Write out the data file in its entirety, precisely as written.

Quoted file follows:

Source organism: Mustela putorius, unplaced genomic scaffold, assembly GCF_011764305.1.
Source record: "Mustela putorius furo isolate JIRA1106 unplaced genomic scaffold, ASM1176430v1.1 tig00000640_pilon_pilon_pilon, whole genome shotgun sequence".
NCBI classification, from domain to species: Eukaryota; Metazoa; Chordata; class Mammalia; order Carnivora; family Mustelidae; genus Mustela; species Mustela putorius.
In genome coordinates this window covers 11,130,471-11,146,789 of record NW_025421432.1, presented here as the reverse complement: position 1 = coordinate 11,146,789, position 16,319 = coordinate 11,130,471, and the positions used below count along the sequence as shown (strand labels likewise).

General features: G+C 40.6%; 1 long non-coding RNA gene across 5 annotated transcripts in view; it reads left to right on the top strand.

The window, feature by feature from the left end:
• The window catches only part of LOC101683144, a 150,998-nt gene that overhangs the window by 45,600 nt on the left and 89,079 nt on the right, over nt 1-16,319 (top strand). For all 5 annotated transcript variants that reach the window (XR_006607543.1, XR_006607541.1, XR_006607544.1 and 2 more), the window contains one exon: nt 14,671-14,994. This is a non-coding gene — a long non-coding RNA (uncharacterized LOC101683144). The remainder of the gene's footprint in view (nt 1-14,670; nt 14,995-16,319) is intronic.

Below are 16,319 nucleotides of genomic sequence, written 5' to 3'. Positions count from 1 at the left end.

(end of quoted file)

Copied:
Source organism: Mustela putorius, unplaced genomic scaffold, assembly GCF_011764305.1.
Source record: "Mustela putorius furo isolate JIRA1106 unplaced genomic scaffold, ASM1176430v1.1 tig00000640_pilon_pilon_pilon, whole genome shotgun sequence".
NCBI classification, from domain to species: Eukaryota; Metazoa; Chordata; class Mammalia; order Carnivora; family Mustelidae; genus Mustela; species Mustela putorius.
In genome coordinates this window covers 11,130,471-11,146,789 of record NW_025421432.1, presented here as the reverse complement: position 1 = coordinate 11,146,789, position 16,319 = coordinate 11,130,471, and the positions used below count along the sequence as shown (strand labels likewise).

General features: G+C 40.6%; 1 long non-coding RNA gene across 5 annotated transcripts in view; it reads left to right on the top strand.

The window, feature by feature from the left end:
• The window catches only part of LOC101683144, a 150,998-nt gene that overhangs the window by 45,600 nt on the left and 89,079 nt on the right, over nt 1-16,319 (top strand). For all 5 annotated transcript variants that reach the window (XR_006607543.1, XR_006607541.1, XR_006607544.1 and 2 more), the window contains one exon: nt 14,671-14,994. This is a non-coding gene — a long non-coding RNA (uncharacterized LOC101683144). The remainder of the gene's footprint in view (nt 1-14,670; nt 14,995-16,319) is intronic.

Below are 16,319 nucleotides of genomic sequence, written 5' to 3'. Positions count from 1 at the left end.